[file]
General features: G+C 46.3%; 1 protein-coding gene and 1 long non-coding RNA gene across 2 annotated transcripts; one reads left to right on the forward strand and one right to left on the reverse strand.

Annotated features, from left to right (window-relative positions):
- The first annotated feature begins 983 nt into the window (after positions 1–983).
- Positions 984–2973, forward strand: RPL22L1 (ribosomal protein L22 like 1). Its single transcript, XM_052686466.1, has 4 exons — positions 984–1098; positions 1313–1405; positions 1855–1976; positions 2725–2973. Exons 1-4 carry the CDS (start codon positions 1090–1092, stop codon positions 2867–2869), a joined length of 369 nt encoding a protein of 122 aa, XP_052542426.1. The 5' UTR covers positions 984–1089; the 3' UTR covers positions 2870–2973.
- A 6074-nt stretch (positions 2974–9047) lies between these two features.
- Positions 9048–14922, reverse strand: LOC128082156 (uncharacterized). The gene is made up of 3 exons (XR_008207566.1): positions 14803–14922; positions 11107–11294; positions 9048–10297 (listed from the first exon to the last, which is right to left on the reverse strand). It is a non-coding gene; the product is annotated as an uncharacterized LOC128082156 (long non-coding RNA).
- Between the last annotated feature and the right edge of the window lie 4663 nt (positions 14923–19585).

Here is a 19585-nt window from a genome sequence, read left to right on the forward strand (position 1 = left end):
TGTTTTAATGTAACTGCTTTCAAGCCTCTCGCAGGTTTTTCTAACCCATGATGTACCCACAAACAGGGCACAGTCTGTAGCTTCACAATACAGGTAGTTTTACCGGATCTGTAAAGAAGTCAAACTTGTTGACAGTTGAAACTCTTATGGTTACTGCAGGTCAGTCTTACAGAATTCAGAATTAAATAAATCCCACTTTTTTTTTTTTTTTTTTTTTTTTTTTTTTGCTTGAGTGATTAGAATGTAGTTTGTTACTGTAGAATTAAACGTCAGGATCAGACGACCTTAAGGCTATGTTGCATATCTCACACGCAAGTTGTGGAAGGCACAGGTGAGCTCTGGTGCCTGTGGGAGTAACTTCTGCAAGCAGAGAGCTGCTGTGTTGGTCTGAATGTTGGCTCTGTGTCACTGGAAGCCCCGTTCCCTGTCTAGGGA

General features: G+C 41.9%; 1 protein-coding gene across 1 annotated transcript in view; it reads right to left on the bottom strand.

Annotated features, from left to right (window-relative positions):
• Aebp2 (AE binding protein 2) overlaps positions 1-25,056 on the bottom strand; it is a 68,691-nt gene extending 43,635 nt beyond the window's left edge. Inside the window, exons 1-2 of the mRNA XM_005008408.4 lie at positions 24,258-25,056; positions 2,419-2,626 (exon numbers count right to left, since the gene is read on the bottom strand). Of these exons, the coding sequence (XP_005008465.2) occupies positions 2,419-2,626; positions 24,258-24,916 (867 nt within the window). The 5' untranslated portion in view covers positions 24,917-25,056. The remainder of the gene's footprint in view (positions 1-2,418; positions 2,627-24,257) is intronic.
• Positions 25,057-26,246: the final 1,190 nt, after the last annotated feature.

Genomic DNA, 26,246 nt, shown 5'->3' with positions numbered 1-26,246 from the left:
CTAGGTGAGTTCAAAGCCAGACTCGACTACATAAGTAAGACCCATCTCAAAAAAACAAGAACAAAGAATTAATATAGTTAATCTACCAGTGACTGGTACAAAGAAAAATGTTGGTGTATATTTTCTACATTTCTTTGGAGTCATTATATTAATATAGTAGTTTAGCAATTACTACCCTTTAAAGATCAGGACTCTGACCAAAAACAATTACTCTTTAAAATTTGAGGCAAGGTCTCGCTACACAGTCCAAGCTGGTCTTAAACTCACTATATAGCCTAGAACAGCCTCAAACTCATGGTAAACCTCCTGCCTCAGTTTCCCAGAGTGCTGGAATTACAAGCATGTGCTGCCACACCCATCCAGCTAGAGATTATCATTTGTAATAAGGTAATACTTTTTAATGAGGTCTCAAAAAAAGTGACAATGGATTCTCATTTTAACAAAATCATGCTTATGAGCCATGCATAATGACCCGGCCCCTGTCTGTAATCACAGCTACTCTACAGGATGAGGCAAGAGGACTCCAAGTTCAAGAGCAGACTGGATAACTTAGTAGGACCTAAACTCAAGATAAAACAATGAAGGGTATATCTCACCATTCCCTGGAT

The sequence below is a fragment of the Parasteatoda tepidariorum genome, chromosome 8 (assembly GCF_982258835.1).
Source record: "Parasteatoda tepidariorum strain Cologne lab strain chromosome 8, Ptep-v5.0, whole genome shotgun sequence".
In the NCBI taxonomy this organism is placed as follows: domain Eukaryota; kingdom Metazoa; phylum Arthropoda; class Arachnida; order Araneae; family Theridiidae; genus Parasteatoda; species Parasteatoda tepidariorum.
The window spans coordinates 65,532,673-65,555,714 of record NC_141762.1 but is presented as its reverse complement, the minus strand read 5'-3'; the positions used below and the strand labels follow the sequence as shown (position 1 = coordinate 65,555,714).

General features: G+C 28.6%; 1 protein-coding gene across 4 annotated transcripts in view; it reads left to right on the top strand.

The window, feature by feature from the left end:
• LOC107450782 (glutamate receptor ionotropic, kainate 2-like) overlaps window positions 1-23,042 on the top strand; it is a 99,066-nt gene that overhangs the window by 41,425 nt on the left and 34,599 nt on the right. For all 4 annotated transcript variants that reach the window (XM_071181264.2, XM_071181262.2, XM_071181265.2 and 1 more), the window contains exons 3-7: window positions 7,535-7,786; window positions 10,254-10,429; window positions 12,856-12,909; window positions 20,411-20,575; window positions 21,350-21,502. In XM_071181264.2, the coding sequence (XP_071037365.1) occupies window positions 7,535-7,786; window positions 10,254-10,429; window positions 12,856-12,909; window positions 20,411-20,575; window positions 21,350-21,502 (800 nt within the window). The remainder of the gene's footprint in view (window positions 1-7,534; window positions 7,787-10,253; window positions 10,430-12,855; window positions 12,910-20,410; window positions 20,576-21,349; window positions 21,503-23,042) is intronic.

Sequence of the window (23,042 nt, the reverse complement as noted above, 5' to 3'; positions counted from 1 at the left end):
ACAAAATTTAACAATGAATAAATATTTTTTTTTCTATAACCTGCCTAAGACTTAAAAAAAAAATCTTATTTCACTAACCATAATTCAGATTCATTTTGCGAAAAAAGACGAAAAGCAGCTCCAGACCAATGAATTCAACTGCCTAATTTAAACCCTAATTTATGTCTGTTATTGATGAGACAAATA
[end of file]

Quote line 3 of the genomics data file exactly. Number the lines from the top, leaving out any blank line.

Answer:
- The first annotated feature begins 983 nt into the window (after positions 1–983).